Monocyte chemotactic protein 1 in plasma from soluble Leishmania antigen-stimulated whole blood as a potential biomarker of the cellular immune response to Leishmania infantum

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Abstract

New biomarkers are needed to identify asymptomatic Leishmania infection as well as immunity following vaccination or treatment. With the aim of finding a robust biomarker to assess an effective cellular immune response, monocyte chemotactic protein 1 (MCP-1) was examined in plasma from soluble Leishmania antigen (SLA)-stimulated whole blood collected from subjects living in a Leishmania infantum-endemic area. MCP-1, expressed 110 times more strongly than IL-2, identified 87.5% of asymptomatic subjects and verified some asymptomatic subjects close to the cutoff. MCP-1 was also significantly elevated in all patients cured of visceral leishmaniasis (VL), unlike IL-2, indicating the specific memory response generated against Leishmania. These results show MCP-1 to be a robust candidate biomarker of immunity that could be used as a marker of cure and to both select and follow the population in vaccine phase I-III human clinical trials with developed rapid, easy-to-use field tools.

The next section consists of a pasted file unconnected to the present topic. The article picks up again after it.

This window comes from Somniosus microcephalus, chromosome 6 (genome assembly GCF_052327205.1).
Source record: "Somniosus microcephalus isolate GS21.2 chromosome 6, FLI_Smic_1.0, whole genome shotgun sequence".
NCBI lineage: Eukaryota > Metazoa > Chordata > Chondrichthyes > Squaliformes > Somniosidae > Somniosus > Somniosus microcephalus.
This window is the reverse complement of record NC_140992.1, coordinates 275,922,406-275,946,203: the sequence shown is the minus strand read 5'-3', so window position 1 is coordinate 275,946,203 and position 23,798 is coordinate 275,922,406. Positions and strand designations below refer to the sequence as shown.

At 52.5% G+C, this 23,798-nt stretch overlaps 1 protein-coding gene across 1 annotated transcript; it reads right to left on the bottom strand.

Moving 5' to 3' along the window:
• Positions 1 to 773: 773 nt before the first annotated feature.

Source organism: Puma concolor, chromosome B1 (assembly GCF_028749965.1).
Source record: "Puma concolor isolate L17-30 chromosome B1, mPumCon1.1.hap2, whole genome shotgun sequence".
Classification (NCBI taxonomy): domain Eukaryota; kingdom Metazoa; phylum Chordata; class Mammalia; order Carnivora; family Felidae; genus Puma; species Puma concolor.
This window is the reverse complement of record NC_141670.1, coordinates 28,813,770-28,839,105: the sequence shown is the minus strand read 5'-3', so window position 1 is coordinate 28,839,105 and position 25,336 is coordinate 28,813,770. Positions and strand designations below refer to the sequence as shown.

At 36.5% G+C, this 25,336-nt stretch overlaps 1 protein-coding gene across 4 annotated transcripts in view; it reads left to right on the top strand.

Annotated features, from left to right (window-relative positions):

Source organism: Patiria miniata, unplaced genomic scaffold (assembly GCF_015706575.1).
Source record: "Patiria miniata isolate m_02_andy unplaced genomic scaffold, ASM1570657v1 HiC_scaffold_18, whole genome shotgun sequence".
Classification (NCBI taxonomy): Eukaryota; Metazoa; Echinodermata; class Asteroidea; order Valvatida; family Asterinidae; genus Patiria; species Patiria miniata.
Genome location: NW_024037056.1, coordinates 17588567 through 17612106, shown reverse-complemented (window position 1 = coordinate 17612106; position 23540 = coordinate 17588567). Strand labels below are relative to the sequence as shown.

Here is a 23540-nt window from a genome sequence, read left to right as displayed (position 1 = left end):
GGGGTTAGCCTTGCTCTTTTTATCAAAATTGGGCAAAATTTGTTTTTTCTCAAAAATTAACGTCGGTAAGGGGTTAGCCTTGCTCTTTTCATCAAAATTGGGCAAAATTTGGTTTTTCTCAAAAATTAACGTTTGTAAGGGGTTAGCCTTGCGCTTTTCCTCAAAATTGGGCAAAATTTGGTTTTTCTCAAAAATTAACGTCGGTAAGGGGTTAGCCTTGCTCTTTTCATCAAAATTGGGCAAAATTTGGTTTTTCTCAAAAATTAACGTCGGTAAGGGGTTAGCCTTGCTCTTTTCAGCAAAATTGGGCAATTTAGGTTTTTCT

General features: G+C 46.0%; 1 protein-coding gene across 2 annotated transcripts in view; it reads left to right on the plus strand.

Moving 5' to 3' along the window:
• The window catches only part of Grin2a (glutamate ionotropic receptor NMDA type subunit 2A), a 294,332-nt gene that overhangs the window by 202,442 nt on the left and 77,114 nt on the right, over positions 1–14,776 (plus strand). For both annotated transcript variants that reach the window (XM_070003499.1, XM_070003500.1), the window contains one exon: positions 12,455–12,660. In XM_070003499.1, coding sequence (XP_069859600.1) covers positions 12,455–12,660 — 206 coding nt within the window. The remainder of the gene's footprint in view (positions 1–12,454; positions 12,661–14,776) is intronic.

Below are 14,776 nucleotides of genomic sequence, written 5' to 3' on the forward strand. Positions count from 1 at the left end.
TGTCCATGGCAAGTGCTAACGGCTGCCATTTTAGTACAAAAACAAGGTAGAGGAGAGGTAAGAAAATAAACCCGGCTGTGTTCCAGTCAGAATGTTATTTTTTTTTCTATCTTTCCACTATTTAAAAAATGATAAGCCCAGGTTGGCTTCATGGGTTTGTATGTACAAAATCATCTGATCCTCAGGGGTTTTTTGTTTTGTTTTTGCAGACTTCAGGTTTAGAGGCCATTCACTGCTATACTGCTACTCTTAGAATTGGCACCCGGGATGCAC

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Ibarra-Meneses, A. V., Sanchez, C., Alvar, J., Moreno, J., & Carrillo, E. (2017). Monocyte chemotactic protein 1 in plasma from soluble Leishmania antigen-stimulated whole blood as a potential biomarker of the cellular immune response to Leishmania infantum. Frontiers in Immunology, 8(SEP). https://doi.org/10.3389/fimmu.2017.01208

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